# Finding the last 4 digits of a huge power [duplicate]

I know this is more of a 'aops' type of question but here we go, I went to this math competition last year and there was this one problem that clearly I didn't solve but it recently came back to my mind and I want to know how to go about such problem:

Find the last 4 digits of the number: $$2^{{10}^{2018}}$$

My intuition is that one should probably use modular arithmetic on this one, the first things that came to my mind when I saw this one where: Chinese remainder Theorem and Binomial sums, I wasn't able to do much unfortunately... I've read through the "How do I compute $$a^b$$ (mod c) by hand?" question but most of the answers rely on a and c being coprime which in my case $$(2,10^4)=2$$ is not true, the answers cover a few cases when a and c are not coprime but nothing very similar to my case...

## marked as duplicate by Parcly Taxel, Chinnapparaj R, José Carlos Santos, ArsenBerk, VladhagenOct 29 '18 at 16:38

• It's about computing $2^a$ modulo $10^4$. The sequence $2^a$ will be eventually periodic modulo $10^4$, so really it's a question of determining the period, and seeing how your particular $a=10^{2018}$ relates to that period. – Lord Shark the Unknown Oct 28 '18 at 6:59
• The statement of the problem makes me suspect that this is from some form of recent competition. Where is this problem from, exactly? – Arthur Oct 28 '18 at 7:09
• @Arthur It's the second phase of an Italian competition, I will roughly translate it as "Group Mathematical contest of Tor Vergata" (which is a university in Rome) if you're interessed here's the link to the website you can find the texts and everything but they're in italian: mat.uniroma2.it/olimpiadi.php – Spasoje Durovic Oct 28 '18 at 7:18
• It seems to have been held in March, which is fine. We don't want people to get help with ongoing competitions, but that's not the case here as far as I can see. – Arthur Oct 28 '18 at 7:26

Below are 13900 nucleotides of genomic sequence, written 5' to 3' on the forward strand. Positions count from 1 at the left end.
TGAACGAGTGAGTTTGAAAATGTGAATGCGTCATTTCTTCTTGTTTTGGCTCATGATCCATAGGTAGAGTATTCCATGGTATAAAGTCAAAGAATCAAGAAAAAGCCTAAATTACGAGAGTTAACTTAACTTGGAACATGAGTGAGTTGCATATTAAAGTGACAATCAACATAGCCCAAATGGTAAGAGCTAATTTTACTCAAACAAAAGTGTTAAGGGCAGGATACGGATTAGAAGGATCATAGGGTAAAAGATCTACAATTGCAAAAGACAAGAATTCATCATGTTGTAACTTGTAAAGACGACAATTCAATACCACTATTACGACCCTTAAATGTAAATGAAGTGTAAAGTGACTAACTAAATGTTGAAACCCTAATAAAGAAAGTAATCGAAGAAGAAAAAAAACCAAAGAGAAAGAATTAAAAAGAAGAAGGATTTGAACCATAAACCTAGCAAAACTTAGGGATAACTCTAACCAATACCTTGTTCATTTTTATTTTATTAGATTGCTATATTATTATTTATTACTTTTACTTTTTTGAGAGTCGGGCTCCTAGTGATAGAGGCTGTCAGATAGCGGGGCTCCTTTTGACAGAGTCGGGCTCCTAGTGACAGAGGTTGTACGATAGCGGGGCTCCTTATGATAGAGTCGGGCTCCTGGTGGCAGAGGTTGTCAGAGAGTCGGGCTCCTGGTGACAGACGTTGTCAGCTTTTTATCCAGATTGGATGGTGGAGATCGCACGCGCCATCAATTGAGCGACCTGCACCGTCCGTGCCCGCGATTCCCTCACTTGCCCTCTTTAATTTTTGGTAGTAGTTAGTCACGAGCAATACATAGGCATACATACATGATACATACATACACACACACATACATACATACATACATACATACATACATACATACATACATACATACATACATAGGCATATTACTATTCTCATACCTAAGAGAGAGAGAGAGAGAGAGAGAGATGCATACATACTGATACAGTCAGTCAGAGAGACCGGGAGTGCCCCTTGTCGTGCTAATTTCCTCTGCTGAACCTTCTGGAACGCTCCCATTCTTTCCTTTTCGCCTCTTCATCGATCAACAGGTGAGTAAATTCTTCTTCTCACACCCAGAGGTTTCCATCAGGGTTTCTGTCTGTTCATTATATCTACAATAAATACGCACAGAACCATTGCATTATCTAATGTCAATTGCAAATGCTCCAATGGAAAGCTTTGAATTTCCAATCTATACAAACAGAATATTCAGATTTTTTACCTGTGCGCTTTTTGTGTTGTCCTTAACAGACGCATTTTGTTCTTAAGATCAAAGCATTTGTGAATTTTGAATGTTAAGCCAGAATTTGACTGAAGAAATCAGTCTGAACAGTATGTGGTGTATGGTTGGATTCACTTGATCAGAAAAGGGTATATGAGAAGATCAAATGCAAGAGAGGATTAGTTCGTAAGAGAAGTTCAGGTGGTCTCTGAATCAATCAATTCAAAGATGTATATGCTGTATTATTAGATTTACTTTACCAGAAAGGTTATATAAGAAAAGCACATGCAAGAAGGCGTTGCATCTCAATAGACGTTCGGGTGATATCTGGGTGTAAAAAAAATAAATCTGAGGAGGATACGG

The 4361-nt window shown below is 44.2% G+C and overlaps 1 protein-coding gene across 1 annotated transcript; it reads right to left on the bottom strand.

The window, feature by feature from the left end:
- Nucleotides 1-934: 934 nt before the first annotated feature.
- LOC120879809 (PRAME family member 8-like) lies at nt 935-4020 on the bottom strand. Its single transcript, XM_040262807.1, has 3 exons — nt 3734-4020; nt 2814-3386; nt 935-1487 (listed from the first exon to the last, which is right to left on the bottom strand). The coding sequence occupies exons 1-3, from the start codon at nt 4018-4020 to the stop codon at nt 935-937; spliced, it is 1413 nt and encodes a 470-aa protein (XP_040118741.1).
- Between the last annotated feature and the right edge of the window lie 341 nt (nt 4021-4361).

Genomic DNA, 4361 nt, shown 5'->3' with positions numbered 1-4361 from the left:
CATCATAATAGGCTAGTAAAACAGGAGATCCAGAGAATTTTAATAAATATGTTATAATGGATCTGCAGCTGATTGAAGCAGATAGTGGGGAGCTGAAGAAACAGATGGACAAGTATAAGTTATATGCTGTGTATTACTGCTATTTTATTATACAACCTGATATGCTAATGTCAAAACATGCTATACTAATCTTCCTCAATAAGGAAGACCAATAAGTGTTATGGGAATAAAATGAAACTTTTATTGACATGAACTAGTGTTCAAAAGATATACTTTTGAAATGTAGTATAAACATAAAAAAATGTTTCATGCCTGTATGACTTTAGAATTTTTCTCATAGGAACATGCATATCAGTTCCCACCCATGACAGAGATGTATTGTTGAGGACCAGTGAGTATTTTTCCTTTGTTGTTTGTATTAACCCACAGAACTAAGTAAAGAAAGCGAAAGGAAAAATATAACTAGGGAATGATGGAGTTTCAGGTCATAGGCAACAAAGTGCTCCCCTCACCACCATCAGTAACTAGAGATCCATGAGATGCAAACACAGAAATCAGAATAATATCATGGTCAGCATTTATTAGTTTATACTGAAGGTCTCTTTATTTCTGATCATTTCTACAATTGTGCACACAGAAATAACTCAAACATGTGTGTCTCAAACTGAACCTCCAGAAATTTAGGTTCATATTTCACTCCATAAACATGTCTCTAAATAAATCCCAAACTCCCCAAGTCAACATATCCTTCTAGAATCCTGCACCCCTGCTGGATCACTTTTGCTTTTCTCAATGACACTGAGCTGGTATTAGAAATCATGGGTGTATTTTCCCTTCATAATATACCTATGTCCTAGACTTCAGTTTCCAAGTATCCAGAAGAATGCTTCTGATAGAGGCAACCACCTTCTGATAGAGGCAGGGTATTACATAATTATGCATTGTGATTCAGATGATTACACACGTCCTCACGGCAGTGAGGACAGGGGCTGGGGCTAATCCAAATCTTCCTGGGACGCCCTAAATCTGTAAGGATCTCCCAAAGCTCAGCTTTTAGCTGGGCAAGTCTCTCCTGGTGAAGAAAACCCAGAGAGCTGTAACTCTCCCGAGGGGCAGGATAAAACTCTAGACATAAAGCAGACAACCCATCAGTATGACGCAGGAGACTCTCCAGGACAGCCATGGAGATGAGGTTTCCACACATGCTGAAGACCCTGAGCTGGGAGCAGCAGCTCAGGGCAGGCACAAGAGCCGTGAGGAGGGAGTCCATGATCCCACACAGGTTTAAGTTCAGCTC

• @Arthur Oh okay yeah, the competition was held in March and the solutions are online, but they only give you the result not how it was obtained, that's why I asked: problemisvolti.it/Docu/GaSquadre/GaSquadreTVG18.pdf – Spasoje Durovic Oct 28 '18 at 8:30

You have $$10000 = 2^45^4 = 16\cdot 625.$$ You need to find $$2^{10^{2018}} \pmod{10000}$$ and the Chinese Remainder Theorem will do this nicely. First

$$2^{10^{2018}} \equiv 0 \pmod{16}.$$

Second, note that $$\phi(625)=500$$, so since $$500$$ divides $$10^{2018},$$

$$2^{10^{2018}} \equiv 1 \pmod{625}.$$

Then CRT gives $$9376$$ for the final answer.

• Thanks, it was $10000$ instead of $1000$, I got a response for this one on another forum just a few minutes before yours... – Spasoje Durovic Oct 28 '18 at 13:43
• OK, I'll fix it up. – B. Goddard Oct 29 '18 at 0:54

The first thing we can do is to break down $$10^4$$ to $$2^4\cdot5^4$$ and use CRT afterwards.

Clearly, $$2^{{10}^{2018}}\equiv0\pmod{2^4}$$. To calculate $$2^{{10}^{2018}}\pmod{5^4}$$, we can use Euler's Theorem: $$\phi(5^4)=4\cdot5^3\mid10^{2018} \rightarrow2^{{10}^{2018}}\equiv1\pmod{5^4}$$Therefore, $$2^{{10}^{2018}}\equiv2^0\equiv1\pmod{5^4}$$And finally, use CRT to get the final answer. $$\begin{cases}2^{{10}^{2018}}\equiv0\pmod{2^4}\\2^{{10}^{2018}}\equiv1\pmod{5^4}\end{cases}\implies2^{{10}^{2018}}\equiv\boxed{9376}\pmod{10^4}$$